Ladies and gentlemen,
It is a great pleasure and an honour to be able to address this group, which has been working hard to ensure not only that we achieve solid progress on meeting the MDGs, but also that we create an ambitious post-2015 development agenda.
In the second decade of the 21st century, it is clear that information and communication technologies, ICTs, are playing a vital role in every facet of human society, and they must therefore be given centre stage as we look forward beyond 2015.
Because by leveraging the power of ICTs, we can achieve far, far more than we could possibly achieve without them.
Over the past twenty years, we have made progress in bringing mobile communications to virtually all the world’s people.
But there is still a huge amount of work to be done in terms of bringing the whole world online – especially the developing world, and most importantly the world’s least developed countries, where over 90% of the population is still cut off from the Internet.
This is not about technology for technology’s sake; it’s about technology for educating people; it’s about technology for better health care; it’s about technology for gender empowerment; it’s about technology as a means to reinforce environmental protection; it’s about technology as a means of protecting and propagating scientific and cultural endeavours.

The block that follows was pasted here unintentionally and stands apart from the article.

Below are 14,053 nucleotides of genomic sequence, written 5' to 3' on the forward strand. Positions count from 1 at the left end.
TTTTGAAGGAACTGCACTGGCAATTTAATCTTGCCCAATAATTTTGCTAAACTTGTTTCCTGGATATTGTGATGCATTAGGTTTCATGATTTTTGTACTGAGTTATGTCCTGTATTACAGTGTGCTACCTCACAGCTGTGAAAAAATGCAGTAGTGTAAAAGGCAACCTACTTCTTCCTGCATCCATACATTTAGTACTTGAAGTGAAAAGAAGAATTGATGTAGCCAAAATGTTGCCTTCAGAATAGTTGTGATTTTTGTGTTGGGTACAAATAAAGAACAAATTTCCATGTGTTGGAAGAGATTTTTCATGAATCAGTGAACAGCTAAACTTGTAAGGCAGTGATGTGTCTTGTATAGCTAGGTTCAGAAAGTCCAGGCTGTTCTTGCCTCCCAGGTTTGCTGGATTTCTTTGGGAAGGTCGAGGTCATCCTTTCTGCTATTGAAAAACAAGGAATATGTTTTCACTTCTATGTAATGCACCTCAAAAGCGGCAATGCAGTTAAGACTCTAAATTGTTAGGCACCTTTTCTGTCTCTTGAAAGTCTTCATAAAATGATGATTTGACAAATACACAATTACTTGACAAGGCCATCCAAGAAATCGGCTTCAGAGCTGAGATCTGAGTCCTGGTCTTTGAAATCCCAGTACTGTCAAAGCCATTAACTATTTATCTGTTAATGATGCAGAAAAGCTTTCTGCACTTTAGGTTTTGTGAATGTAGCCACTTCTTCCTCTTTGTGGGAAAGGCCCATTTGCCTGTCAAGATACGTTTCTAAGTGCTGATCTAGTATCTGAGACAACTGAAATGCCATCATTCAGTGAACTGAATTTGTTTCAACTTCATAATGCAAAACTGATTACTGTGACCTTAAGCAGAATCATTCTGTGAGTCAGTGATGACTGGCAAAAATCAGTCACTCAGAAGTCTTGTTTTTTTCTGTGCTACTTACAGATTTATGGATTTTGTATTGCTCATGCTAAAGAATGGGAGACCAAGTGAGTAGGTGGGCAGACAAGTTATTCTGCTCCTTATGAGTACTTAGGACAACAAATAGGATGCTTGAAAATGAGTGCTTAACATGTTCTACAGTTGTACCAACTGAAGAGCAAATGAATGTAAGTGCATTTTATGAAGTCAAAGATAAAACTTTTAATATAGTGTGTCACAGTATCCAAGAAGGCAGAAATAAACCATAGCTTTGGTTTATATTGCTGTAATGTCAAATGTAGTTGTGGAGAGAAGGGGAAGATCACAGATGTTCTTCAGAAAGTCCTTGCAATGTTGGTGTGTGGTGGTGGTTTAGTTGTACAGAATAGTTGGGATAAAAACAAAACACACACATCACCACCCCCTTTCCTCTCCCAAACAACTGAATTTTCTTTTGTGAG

In short it’s about technology as the most incredible lever imaginable in terms of spurring on sustainable social and economic development.
This is why ITU and UNESCO set up the Broadband Commission for Digital Development in 2010, in response to Ban Ki-moon’s call to all agencies to help accelerate progress towards meeting the MDGs.
Over the past three years the Commission has played a major role in advocating for broadband development – and the power of the Commission is demonstrated very aptly here, with the welcome presence here of one of our co-Chairs, President Paul Kagame, as well as that of several of our Commissioners, including Jeff Sachs and Muhammad Yunus!
The Broadband Commission met here in New York on Saturday for the launch of its latest report, ‘The State of Broadband 2013’, and I can warmly recommend this report to all here present.
Let me close on a positive note:
We are living in an era of incredible progress, and we stand, as a global community, to reap incredible benefits from new technologies –such as mobile broadband, which is the fastest growing technology in human history.
These technologies will do so much to help us achieve our goals and vision for a better, fairer, safer world – so let’s make sure that they are clearly included in the post-2015 development agenda.